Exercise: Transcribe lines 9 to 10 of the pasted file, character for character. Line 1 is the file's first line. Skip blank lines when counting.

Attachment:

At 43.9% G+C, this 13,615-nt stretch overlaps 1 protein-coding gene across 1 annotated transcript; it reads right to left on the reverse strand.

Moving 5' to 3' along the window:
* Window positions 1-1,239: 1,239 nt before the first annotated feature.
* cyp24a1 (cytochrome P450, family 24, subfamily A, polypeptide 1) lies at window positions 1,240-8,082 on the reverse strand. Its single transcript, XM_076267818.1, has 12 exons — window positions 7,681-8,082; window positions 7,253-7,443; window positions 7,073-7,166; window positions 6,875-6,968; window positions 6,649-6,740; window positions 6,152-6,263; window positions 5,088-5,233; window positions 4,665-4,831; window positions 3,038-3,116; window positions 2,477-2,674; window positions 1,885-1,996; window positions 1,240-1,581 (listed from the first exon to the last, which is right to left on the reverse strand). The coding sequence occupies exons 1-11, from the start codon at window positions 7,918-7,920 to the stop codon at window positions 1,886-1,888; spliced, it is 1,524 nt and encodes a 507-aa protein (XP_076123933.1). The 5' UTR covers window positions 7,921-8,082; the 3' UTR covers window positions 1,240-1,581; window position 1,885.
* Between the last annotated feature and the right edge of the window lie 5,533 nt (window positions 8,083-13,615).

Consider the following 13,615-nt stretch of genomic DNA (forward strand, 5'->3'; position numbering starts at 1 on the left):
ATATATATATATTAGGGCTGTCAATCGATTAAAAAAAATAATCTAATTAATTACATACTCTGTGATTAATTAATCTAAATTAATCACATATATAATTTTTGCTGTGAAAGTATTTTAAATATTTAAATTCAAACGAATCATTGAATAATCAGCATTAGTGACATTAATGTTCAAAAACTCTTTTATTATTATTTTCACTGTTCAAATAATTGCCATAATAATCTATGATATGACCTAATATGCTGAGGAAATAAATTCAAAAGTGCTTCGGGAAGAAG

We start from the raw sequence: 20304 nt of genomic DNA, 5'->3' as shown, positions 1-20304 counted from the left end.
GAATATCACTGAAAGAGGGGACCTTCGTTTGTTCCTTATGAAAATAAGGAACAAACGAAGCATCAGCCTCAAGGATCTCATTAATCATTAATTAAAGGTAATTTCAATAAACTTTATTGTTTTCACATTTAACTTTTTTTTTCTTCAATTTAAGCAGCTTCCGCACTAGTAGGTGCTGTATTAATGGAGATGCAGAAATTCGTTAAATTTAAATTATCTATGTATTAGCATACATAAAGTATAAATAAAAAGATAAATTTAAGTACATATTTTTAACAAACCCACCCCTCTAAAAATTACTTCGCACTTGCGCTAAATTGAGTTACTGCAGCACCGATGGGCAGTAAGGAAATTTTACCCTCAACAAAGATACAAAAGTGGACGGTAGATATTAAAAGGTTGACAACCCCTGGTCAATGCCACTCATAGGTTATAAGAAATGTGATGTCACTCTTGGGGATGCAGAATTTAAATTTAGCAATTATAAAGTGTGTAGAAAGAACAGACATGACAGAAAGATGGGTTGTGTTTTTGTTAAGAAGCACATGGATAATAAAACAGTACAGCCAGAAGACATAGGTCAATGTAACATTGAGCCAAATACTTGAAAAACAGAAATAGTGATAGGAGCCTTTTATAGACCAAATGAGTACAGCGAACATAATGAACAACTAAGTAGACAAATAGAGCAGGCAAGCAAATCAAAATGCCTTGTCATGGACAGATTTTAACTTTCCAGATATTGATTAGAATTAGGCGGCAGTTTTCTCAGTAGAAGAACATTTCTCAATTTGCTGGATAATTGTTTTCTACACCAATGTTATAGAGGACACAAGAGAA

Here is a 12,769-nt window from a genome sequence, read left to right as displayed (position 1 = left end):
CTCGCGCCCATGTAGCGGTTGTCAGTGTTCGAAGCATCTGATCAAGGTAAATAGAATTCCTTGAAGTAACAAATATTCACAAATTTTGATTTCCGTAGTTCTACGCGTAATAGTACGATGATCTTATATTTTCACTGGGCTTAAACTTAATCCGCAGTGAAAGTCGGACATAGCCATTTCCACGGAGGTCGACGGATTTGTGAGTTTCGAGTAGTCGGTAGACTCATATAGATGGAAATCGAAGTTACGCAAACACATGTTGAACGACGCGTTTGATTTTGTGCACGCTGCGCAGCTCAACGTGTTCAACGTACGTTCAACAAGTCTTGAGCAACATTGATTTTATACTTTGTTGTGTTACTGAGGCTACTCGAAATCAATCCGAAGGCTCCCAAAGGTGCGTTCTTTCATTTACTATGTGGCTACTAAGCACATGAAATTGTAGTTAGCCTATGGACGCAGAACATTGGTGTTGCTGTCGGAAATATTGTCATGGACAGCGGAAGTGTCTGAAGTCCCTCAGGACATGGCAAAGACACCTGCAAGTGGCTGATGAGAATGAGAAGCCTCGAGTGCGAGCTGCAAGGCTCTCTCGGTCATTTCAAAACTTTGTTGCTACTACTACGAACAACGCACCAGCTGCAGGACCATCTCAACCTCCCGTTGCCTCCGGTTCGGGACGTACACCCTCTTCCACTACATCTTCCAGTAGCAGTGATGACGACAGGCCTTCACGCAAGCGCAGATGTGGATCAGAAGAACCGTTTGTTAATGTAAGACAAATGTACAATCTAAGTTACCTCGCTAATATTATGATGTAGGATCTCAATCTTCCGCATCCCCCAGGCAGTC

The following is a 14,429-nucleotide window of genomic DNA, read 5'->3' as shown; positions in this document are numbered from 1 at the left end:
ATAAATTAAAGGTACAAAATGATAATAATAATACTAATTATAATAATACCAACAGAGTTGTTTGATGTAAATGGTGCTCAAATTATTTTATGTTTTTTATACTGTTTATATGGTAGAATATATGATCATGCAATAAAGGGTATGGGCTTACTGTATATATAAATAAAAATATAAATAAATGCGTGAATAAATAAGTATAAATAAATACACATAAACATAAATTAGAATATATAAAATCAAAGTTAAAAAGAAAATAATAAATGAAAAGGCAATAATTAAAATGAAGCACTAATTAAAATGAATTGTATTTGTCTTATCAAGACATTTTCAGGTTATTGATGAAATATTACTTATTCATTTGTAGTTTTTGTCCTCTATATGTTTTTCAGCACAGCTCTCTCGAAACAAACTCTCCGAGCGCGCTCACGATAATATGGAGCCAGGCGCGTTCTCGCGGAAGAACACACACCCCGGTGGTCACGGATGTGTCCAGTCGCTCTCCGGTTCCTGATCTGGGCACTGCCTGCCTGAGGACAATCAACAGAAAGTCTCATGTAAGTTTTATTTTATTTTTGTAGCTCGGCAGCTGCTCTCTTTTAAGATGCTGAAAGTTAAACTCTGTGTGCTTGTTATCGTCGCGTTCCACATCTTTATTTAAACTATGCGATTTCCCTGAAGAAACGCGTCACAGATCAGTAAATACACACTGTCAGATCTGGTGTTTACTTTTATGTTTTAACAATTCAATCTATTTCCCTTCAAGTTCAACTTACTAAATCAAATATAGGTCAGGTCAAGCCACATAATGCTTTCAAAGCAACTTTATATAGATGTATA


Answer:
GAATATCACTGAAAGAGGGGACCTTCGTTTGTTCCTTATGAAAATAAGGAACAAACGAAGCATCAGCCTCAAGGATCTCATTAATCATTAATTAAAGGTAATTTCAATAAACTTTATTGTTTTCACATTTAACTTTTTTTTTCTTCAATTTAAGCAGCTTCCGCACTAGTAGGTGCTGTATTAATGGAGATGCAGAAATTCGTTAAATTTAAATTATCTATGTATTAGCATACATAAAGTATAAATAAAAAGATAAATTTAAGTACATATTTTTAACAAACCCACCCCTCTAAAAATTACTTCGCACTTGCGCTAAATTGAGTTACTGCAGCACCGATGGGCAGTAAGGAAATTTTACCCTCAACAAAGATACAAAAGTGGACGGTAGATATTAAAAGGTTGACAACCCCTGGTCAATGCCACTCATAGGTTATAAGAAATGTGATGTCACTCTTGGGGATGCAGAATTTAAATTTAGCAATTATAAAGTGTGTAGAAAGAACAGACATGACAGAAAGATGGGTTGTGTTTTTGTTAAGAAGCACATGGATAATAAAACAGTACAGCCAGAAGACATAGGTCAATGTAACATTGAGCCAAATACTTGAAAAACAGAAATAGTGATAGGAGCCTTTTATAGACCAAATGAGTACAGCGAACATAATGAACAACTAAGTAGACAAATAGAGCAGGCAAGCAAATCAAAATGCCTTGTCATGGACAGATTTTAACTTTCCAGATATTGATTAGAATTAGGCGGCAGTTTTCTCAGTAGAAGAACATTTCTCAATTTGCTGGATAATTGTTTTCTACACCAATGTTATAGAGGACACAAGAGAA

Here is a 12,769-nt window from a genome sequence, read left to right as displayed (position 1 = left end):